Reported by Daniel J. Solove at Concurring Opinions:
A developing case about academic bloggers contains a chorus of major issues swirling in the blogosphere: the career consequences of blogging, moderating blog debates, hot-button political issues, and defamation.
The case involves Paul Deigan, an engineering PhD candidate who has a blog called Info Theory. Deigan got into a debate with the anonymous blogger Bitch Ph.D. over abortion. Deigan is pro-life; Bitch Ph.D. is pro-choice. They exchanged posts on their mutual blogs, and Deigan also placed a comment on one of Bitch Ph.D.'s posts.
As reported by Inside Higher Ed:
Then he posted a seemingly innocuous entry on the Bitch Ph.D. site: “Your linking talking points w/o analysis. Already I see several points that are exaggerated and misconstrued without even needing research…”
Feeling that this comment and subsequent ones from Deignan did not qualify as “substantive debate,” she soon deleted his comments and banned him from her site. Her policy states, “Comments are great; obnoxious comments get deleted. Deal.”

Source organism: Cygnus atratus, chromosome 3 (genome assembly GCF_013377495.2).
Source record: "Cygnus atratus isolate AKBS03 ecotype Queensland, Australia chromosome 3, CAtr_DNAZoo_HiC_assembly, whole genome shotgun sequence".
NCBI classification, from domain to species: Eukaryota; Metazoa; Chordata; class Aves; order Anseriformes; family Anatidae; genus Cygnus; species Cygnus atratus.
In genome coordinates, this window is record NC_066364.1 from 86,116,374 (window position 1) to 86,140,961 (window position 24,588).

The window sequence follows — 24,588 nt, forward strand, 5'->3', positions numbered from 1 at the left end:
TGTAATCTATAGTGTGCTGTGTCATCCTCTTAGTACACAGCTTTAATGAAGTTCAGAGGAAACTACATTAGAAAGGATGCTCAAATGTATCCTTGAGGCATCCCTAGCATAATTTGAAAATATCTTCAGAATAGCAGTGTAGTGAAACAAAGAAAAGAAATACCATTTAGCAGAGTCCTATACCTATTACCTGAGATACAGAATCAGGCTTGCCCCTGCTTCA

If this were all, the story would be just a typical tale of the blogosphere. But things got much uglier:
A frequent visitor to the Bitch Ph.D. site, the University of Northern Iowa history professor Wallace Hettle, felt obliged to defend Bitch Ph.D.’s liberal end of the blogosphere. Hettle found Deignan’s curriculum vita at Info Theory, which lists his academic advisers, the Purdue mechanical engineers Galen King and Peter Meckl, who will play a big part in deciding if he will ultimately receive a Ph.D. Hettle e-mailed them, indicating that Deignan’s comments were “unprofessional” and “contrary to the spirit of free enquiry.” Hettle announced his actions within the comment section of Bitch Ph.D.
Go read the posting and the Inside Higher Ed report. The comments to Daniel's posting note that there is nothing about this dispute that is necessarily unique to the Internet or to blogging, but it is clear that blogging is not immune from such disputes either.